The 2006 shared parenting reforms in Australia left a lot of mother’s unhappy with the continued involvement with the father in the children’s lives. Last year’s changes to the Family Law Act has resulted in an unprecedented level of domestic violence and abuse allegations being made now more than 50%. Reports of abuse and violence had, until that point, been in steady decline in the four years leading up to the reforms.
The number of divorcing couples entering pre-court mediation is down by a third because of cuts in legal aid for lawyers. It has been observed that the only route left to obtain legal aid for lawyers is to make allegations of violence or abuse.
Thousands of divorcing couples and their children are now heading straight to court.
Mediation is an alternative system designed to help families reach agreement over their property and children’s upbringing without going to court.
The number of couples inquiring about formal mediation has halved since the cuts came into force in April, with the number of couples entering mediation down by a third. The difference made up by self funding.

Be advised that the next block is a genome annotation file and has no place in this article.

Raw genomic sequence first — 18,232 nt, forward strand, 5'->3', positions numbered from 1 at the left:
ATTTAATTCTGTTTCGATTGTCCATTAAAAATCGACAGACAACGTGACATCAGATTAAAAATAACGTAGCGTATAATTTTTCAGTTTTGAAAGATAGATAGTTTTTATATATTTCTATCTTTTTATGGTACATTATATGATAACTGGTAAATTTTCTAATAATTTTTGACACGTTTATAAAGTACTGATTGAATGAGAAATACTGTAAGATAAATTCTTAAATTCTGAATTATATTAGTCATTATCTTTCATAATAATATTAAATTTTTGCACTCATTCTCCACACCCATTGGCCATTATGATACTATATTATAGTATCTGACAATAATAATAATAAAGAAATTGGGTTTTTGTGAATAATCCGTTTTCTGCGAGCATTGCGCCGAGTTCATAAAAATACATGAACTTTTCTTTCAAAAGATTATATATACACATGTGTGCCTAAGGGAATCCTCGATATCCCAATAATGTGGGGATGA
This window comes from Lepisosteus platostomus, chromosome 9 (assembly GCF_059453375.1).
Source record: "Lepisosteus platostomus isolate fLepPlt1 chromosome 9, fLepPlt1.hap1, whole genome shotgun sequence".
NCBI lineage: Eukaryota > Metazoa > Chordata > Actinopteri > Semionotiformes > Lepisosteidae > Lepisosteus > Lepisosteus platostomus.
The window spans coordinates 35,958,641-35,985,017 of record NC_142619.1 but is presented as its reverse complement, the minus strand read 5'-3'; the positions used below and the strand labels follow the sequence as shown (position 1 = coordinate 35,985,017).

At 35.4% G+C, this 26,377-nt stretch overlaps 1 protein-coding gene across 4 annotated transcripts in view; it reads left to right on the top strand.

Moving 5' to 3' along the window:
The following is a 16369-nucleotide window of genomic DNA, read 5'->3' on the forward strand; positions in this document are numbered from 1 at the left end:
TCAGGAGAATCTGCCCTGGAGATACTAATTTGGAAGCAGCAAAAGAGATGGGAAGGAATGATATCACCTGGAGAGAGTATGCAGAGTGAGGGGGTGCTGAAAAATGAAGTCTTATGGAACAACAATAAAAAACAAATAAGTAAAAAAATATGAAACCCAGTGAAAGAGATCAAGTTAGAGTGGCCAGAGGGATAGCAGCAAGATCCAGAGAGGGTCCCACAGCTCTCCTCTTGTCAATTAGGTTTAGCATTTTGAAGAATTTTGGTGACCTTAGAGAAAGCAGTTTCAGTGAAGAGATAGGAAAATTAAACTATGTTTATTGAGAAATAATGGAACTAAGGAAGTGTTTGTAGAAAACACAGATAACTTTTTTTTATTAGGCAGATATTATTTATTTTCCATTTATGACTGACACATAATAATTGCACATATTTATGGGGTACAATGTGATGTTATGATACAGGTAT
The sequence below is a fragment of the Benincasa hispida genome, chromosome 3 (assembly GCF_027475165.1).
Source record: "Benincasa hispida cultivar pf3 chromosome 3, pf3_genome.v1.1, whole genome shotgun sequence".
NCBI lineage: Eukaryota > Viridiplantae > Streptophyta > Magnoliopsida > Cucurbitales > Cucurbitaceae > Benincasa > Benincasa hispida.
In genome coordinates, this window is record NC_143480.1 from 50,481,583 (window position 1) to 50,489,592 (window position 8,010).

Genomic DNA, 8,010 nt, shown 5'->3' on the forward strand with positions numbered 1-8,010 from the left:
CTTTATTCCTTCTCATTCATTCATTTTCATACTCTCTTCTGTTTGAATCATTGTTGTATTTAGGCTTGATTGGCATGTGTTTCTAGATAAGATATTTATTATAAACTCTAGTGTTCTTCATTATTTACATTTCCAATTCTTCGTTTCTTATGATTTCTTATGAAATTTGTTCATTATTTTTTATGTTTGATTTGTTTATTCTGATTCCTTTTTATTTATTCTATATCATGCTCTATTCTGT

The numbers of people applying directly to courts has exploded, often without the help of a lawyer, for rulings on contentious and complex issues such as contact with their children.
However, legal aid funding is still available for mediation. Because the lawyers don’t get paid for it, they are not referring people to mediation. Perhaps a court inspired scheme to inform people about mediation is necessary.
The phone number for legal aid is 0845 345 4 345.
In 2006 when questions were put to Harriet Harman on the number of people jailed in 2005 in secret in the Family courts, the answer was 200.
Justice Munby’s guidelines in that people should not be jailed without a fair and public trial are being ignored.
Absolute power corrupts absolutely. Absolutely secrecy gives sustenance to absolute power.
Many shocking cases are anonymously presented in an excellent article in the Telegraph by Christopher Booker.
Actually, this is not a surprise to anyone who has had first hand experience of the family courts.